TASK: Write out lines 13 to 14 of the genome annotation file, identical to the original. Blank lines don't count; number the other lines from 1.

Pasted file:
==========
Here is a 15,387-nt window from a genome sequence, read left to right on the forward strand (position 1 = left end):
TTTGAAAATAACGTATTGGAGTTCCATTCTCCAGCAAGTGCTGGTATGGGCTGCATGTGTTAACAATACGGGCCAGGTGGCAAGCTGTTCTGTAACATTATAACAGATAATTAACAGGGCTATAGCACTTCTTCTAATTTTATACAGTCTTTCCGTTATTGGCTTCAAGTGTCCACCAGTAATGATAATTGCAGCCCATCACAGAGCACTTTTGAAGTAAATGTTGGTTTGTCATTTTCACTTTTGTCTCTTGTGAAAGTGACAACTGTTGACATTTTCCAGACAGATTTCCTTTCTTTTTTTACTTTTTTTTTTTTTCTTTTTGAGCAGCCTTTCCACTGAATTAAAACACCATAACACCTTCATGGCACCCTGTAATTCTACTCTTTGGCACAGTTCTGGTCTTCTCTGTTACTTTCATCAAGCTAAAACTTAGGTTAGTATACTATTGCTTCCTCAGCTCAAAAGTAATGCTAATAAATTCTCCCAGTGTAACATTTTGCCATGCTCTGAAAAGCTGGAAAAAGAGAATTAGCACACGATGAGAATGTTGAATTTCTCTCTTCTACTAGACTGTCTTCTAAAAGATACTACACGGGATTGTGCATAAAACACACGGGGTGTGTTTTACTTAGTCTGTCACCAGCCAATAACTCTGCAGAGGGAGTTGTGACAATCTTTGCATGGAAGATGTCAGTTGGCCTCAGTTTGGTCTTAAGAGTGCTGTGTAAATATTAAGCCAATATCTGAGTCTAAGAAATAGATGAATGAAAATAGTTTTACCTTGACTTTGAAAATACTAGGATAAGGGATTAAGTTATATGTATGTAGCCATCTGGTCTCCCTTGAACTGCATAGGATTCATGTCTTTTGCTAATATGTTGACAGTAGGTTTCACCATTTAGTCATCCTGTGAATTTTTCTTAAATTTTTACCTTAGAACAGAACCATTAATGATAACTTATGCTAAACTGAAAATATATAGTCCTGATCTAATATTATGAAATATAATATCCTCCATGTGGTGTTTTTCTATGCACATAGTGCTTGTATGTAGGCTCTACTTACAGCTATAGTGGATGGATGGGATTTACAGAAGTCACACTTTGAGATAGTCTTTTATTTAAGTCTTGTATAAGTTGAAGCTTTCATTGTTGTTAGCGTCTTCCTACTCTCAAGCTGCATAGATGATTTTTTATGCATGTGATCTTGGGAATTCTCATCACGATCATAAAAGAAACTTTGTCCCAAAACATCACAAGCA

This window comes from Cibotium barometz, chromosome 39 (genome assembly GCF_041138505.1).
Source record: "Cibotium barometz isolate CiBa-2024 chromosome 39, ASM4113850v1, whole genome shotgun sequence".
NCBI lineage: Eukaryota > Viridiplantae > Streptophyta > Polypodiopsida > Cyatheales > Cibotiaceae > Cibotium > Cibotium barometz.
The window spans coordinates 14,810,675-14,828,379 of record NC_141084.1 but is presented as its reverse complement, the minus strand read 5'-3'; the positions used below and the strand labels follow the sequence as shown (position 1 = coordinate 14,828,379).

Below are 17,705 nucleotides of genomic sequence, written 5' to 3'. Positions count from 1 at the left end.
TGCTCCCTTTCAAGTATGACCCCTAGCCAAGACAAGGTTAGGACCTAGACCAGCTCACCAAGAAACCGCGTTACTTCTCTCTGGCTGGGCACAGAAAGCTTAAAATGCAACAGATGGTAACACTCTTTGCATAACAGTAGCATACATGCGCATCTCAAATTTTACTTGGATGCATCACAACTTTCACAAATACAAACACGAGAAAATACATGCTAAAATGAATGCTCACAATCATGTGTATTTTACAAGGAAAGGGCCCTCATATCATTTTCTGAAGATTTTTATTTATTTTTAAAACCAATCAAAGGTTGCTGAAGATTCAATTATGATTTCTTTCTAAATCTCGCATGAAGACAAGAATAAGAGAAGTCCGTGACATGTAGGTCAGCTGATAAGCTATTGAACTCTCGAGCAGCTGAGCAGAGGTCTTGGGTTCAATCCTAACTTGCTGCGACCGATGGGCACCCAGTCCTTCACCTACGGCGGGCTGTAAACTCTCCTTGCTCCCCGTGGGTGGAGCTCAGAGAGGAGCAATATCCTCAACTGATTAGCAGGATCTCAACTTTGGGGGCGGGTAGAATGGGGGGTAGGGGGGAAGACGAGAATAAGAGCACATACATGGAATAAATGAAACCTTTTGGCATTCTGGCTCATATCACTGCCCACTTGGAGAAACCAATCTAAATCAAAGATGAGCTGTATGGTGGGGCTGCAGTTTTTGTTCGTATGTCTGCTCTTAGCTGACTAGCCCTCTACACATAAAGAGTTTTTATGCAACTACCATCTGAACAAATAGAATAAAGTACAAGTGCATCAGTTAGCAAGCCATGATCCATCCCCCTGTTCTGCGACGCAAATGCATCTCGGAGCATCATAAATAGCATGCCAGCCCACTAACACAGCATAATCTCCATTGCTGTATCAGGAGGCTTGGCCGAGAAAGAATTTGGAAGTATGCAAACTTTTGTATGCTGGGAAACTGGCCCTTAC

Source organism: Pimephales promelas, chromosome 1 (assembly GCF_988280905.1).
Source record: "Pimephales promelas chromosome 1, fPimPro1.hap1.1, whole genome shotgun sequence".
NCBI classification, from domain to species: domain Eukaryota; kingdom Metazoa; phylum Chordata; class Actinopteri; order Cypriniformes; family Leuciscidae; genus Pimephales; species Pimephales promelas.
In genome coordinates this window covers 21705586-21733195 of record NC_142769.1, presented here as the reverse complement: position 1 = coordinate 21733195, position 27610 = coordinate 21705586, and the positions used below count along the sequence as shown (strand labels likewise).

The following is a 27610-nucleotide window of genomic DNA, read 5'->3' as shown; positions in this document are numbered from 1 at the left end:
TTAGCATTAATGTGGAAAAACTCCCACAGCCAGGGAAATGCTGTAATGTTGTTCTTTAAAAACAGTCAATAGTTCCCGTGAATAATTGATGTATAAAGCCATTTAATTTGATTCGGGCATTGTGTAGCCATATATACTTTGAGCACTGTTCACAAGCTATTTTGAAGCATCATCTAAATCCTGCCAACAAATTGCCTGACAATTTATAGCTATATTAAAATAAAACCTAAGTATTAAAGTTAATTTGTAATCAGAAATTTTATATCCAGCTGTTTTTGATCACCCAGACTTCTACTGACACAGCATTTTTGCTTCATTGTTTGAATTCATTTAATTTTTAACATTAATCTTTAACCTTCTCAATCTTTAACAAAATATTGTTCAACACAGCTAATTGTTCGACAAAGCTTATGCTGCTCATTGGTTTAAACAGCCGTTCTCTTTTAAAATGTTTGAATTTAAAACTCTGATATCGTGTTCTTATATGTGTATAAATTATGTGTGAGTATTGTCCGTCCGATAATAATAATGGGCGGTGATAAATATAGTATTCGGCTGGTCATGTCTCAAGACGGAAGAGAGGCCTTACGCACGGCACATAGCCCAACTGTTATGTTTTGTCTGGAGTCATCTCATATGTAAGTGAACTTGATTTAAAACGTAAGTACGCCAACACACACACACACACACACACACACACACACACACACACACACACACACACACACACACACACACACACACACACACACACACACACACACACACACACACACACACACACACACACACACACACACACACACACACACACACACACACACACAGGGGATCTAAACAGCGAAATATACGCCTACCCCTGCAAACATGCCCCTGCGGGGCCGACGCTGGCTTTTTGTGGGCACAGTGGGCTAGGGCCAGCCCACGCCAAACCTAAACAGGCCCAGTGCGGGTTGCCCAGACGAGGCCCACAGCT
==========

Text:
The following is a 27610-nucleotide window of genomic DNA, read 5'->3' as shown; positions in this document are numbered from 1 at the left end:
TTAGCATTAATGTGGAAAAACTCCCACAGCCAGGGAAATGCTGTAATGTTGTTCTTTAAAAACAGTCAATAGTTCCCGTGAATAATTGATGTATAAAGCCATTTAATTTGATTCGGGCATTGTGTAGCCATATATACTTTGAGCACTGTTCACAAGCTATTTTGAAGCATCATCTAAATCCTGCCAACAAATTGCCTGACAATTTATAGCTATATTAAAATAAAACCTAAGTATTAAAGTTAATTTGTAATCAGAAATTTTATATCCAGCTGTTTTTGATCACCCAGACTTCTACTGACACAGCATTTTTGCTTCATTGTTTGAATTCATTTAATTTTTAACATTAATCTTTAACCTTCTCAATCTTTAACAAAATATTGTTCAACACAGCTAATTGTTCGACAAAGCTTATGCTGCTCATTGGTTTAAACAGCCGTTCTCTTTTAAAATGTTTGAATTTAAAACTCTGATATCGTGTTCTTATATGTGTATAAATTATGTGTGAGTATTGTCCGTCCGATAATAATAATGGGCGGTGATAAATATAGTATTCGGCTGGTCATGTCTCAAGACGGAAGAGAGGCCTTACGCACGGCACATAGCCCAACTGTTATGTTTTGTCTGGAGTCATCTCATATGTAAGTGAACTTGATTTAAAACGTAAGTACGCCAACACACACACACACACACACACACACACACACACACACACACACACACACACACACACACACACACACACACACACACACACACACACACACACACACACACACACACACACACACACACACACACACACACACACACACACACACACACACACAGGGGATCTAAACAGCGAAATATACGCCTACCCCTGCAAACATGCCCCTGCGGGGCCGACGCTGGCTTTTTGTGGGCACAGTGGGCTAGGGCCAGCCCACGCCAAACCTAAACAGGCCCAGTGCGGGTTGCCCAGACGAGGCCCACAGCT